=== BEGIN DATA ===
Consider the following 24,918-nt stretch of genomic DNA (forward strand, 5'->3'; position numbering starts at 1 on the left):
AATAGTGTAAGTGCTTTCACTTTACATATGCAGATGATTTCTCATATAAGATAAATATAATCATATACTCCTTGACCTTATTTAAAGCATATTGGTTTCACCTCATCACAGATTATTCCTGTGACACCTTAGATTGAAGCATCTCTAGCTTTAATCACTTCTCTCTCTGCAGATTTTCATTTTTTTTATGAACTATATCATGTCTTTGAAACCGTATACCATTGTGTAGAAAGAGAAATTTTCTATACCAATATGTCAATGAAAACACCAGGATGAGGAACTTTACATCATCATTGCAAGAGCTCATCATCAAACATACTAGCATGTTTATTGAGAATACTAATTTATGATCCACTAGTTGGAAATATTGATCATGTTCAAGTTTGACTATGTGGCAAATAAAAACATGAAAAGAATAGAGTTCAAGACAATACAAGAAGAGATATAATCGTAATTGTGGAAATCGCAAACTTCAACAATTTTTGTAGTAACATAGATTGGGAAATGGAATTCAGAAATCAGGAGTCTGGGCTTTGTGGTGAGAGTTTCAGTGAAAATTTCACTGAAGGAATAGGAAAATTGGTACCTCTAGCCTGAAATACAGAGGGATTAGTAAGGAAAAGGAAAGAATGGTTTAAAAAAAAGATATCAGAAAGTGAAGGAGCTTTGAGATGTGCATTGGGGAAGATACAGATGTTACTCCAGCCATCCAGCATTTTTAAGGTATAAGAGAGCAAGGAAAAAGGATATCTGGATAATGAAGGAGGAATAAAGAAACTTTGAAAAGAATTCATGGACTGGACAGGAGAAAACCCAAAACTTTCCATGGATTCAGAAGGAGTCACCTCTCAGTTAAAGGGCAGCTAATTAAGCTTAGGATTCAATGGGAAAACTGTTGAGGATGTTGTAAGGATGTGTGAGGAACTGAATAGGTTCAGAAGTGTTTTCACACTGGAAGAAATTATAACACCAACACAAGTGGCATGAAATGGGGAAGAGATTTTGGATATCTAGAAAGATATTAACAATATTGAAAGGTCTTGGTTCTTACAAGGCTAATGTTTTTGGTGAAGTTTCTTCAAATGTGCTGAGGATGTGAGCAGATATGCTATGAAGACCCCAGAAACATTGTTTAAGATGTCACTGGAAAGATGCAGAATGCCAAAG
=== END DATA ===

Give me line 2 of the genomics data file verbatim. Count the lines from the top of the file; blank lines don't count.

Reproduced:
AATAGTGTAAGTGCTTTCACTTTACATATGCAGATGATTTCTCATATAAGATAAATATAATCATATACTCCTTGACCTTATTTAAAGCATATTGGTTTCACCTCATCACAGATTATTCCTGTGACACCTTAGATTGAAGCATCTCTAGCTTTAATCACTTCTCTCTCTGCAGATTTTCATTTTTTTTATGAACTATATCATGTCTTTGAAACCGTATACCATTGTGTAGAAAGAGAAATTTTCTATACCAATATGTCAATGAAAACACCAGGATGAGGAACTTTACATCATCATTGCAAGAGCTCATCATCAAACATACTAGCATGTTTATTGAGAATACTAATTTATGATCCACTAGTTGGAAATATTGATCATGTTCAAGTTTGACTATGTGGCAAATAAAAACATGAAAAGAATAGAGTTCAAGACAATACAAGAAGAGATATAATCGTAATTGTGGAAATCGCAAACTTCAACAATTTTTGTAGTAACATAGATTGGGAAATGGAATTCAGAAATCAGGAGTCTGGGCTTTGTGGTGAGAGTTTCAGTGAAAATTTCACTGAAGGAATAGGAAAATTGGTACCTCTAGCCTGAAATACAGAGGGATTAGTAAGGAAAAGGAAAGAATGGTTTAAAAAAAAGATATCAGAAAGTGAAGGAGCTTTGAGATGTGCATTGGGGAAGATACAGATGTTACTCCAGCCATCCAGCATTTTTAAGGTATAAGAGAGCAAGGAAAAAGGATATCTGGATAATGAAGGAGGAATAAAGAAACTTTGAAAAGAATTCATGGACTGGACAGGAGAAAACCCAAAACTTTCCATGGATTCAGAAGGAGTCACCTCTCAGTTAAAGGGCAGCTAATTAAGCTTAGGATTCAATGGGAAAACTGTTGAGGATGTTGTAAGGATGTGTGAGGAACTGAATAGGTTCAGAAGTGTTTTCACACTGGAAGAAATTATAACACCAACACAAGTGGCATGAAATGGGGAAGAGATTTTGGATATCTAGAAAGATATTAACAATATTGAAAGGTCTTGGTTCTTACAAGGCTAATGTTTTTGGTGAAGTTTCTTCAAATGTGCTGAGGATGTGAGCAGATATGCTATGAAGACCCCAGAAACATTGTTTAAGATGTCACTGGAAAGATGCAGAATGCCAAAG